Classic Lemon Bars

If you LOVE lemon, these Classic Lemon Bars are for you! Tart, velvety lemon curd is balanced by a crisp, buttery shortbread crust. Happiness is only 45 minutes away!

Lemon bars are to dessert what Tigger is to Winnie the Pooh. You’d be hard-pressed to find a friendlier, more accessible, sunshine-y, or more extroverted sweet treat.

The perfect bars for me and my family pack a pucker that’s tamed by a slightly sweet, buttery, and crisp shortbread crust. The lemon curd is firm enough to hold its shape when cut, but still rich and creamy like pudding.


Lemon bars are made in two steps: the shortbread crust and the lemon curd filling. Here’s what to do:

  • First: Blind bake the crust until it looks dry and is slightly golden around the edges.
  • Second: Pour the filling directly onto the warm crust and bake until it’s set, but not spongy. The filling should have very small bubbles across the top and not jiggle.

The baked curd can go from done to over done in a matter of minutes, so it’s important to stay by the oven during the final bake until you know how the recipe performs in your kitchen.


If you use a glass baking dish, use the longer cooking times of 25 minutes for the crust and 12 minutes for the curd.

If using a metal baking dish, both the crust and the curd will cook more quickly. Use the shorter cook times of 20 minutes for the crust and 10 minutes for the curd.


This is really just for clean lines. If you aren’t persnickety about presentation, let the bars cool on the counter for about 20 to 30 minutes then dive in!

If, however, you want that crisp, clean line of shiny yellow curd with each slice, it’s best to do what your mother told you, and practice patience:

  1. Cool the bars on the wire baking rack for 30 minutes, followed by 30 additional minutes uncovered in the refrigerator.
  2. Once cold, run your knife around the edge of the pan. Use the parchment sling to lift the entire slab of lemon bars onto a cutting board.
  3. Use a long knife to cut your desired lemon bar shape—squares, rectangles, or triangles. For uniform shapes, trim the outer edge by 1/8 of an inch before cutting into bars.
  4. When cutting, don’t drag the knife through the bars. Press from the top down. Wipe your knife clean between slices.

Dust with powdered sugar just before serving. If you dust with sugar too early, the sugar will absorb into the bars and look slimy.


If you’re planning to eat your lemon bars same day, then by all means put them in a container on the counter, and nibble away to your heart’s content.

However, if you want to make them ahead and take them to a friend’s place, then it’s best to follow a few rules.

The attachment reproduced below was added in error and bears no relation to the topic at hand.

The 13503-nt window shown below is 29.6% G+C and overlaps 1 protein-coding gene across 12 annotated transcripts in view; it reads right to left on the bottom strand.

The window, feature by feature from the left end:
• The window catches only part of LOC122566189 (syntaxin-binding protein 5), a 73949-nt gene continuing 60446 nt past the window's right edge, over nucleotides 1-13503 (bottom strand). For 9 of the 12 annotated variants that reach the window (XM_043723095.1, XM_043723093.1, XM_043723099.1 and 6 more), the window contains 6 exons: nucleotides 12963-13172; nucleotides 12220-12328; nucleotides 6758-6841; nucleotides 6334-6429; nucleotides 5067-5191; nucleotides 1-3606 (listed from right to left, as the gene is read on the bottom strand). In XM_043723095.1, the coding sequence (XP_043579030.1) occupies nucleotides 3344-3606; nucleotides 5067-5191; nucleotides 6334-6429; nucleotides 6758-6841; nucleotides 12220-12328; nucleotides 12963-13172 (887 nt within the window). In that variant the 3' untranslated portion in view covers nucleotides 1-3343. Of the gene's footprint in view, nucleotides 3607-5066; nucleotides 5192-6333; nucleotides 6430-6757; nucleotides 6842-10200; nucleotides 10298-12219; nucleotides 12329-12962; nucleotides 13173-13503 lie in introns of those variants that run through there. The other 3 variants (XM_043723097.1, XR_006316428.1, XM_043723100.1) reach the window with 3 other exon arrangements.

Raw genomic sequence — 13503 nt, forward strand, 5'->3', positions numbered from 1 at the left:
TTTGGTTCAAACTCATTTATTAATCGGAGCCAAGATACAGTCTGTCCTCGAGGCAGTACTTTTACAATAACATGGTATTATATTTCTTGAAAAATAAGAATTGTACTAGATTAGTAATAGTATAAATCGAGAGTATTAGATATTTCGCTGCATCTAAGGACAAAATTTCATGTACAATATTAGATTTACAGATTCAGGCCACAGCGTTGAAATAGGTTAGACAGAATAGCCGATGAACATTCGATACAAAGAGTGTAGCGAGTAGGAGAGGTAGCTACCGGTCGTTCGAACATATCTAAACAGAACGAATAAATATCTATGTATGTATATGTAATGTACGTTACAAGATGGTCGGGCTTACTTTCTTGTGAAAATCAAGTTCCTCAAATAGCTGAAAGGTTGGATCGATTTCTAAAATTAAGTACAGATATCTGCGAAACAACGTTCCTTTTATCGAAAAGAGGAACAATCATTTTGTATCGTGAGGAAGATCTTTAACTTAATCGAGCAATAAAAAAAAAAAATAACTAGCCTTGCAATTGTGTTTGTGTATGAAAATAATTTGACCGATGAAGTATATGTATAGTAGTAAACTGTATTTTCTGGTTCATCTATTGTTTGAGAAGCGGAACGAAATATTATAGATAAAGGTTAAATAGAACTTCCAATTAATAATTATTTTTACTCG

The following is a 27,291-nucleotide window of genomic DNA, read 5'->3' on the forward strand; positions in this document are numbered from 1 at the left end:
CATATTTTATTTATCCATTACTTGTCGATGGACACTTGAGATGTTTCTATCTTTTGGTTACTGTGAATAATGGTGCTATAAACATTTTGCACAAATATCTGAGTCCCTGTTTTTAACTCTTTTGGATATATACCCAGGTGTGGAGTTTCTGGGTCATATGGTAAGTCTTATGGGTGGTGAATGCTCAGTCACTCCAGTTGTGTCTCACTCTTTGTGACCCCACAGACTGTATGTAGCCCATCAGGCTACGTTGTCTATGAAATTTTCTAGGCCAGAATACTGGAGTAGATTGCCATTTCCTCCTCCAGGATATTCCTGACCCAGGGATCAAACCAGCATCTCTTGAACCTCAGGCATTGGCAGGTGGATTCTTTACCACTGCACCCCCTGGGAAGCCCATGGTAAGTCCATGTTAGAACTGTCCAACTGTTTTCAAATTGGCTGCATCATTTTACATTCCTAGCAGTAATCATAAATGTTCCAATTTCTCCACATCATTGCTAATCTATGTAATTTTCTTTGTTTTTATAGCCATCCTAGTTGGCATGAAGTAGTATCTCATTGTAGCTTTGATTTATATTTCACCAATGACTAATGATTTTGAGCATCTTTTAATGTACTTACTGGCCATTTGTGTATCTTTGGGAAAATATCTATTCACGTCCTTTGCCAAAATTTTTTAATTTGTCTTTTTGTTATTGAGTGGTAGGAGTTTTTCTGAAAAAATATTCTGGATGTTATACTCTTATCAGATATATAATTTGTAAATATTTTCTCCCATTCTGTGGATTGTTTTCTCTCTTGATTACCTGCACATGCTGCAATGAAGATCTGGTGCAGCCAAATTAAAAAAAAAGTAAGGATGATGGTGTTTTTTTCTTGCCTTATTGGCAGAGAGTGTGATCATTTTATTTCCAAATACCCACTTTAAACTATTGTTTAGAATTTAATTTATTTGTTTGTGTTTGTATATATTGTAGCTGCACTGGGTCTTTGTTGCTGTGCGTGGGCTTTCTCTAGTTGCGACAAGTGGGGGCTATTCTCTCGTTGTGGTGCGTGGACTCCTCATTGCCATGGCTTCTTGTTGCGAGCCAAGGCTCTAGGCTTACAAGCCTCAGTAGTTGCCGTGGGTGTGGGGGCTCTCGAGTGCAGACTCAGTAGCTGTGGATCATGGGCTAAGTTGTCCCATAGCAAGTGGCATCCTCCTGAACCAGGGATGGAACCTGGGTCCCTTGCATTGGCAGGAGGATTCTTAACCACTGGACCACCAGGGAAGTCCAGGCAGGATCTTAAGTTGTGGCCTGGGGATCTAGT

To Take to a Party

  • Keep the entire pan, uncut, in the fridge for three days. Cover with foil.
  • Cut and dust with powdered sugar just before heading to your soiree!

To Store at Home

  • Cut into shapes.
  • Store in the fridge in a single layer in a container with a lid for up to five days. If you need to layer them, put a sheet of parchment paper between layers.
  • Dust with powdered sugar on an as-needed basis.


If you’d like to freeze lemon bars for later, place the baked and cooled lemon bars in a single layer inside your container; cover with a sheet of parchment paper; then add a second layer. Followed by another piece of parchment. The parchment prevents ice crystals from forming on the curd. Don’t add more than two layers, or you could smoosh the tender lemon curd.

Frozen lemon bars will keep for up to one month. To thaw, put them in the fridge or set them on the counter for about 40 minutes. Dust with powdered sugar just before serving.


Why is my lemon curd grainy?

  • In the case of baked lemon bars, the most likely culprit is unincorporated flour. Whisk well, my friends. Whisk well.

Why didn’t my lemon curd set? Why is my curd runny?

  • If you doubled the recipe and didn’t adjust the cooking time appropriately.
  • You didn’t let it cool long enough. Curd continues to firm up as it cools.
  • For this recipe, we’re adding flour to the curd, and baking it. Both things help the curd hold its shape.
  • If you are curious about unbaked curd, check out our Lemon Curd recipe for more information.

How can I make the lemon curd layer more firm?

  • The best way to firm up lemon curd is to cool it. Place it in the fridge.
  • If you’ve already baked it, already cooled it, and it’s still not firm, tell everyone you meant to do that, and serve it in bowl with a dollop of whipped cream! OR start over, add an extra tablespoon of flour to the curd, and bake it for longer.


  • It’s always a good idea to keep a jar of Lemon Curd on hand.
  • Pillowy Lemon Meringue Pie might be calling your name!
  • Step into the savory side with Meyer Lemon Risotto!
  • Try this utterly delicious Lemon Pound Cake.

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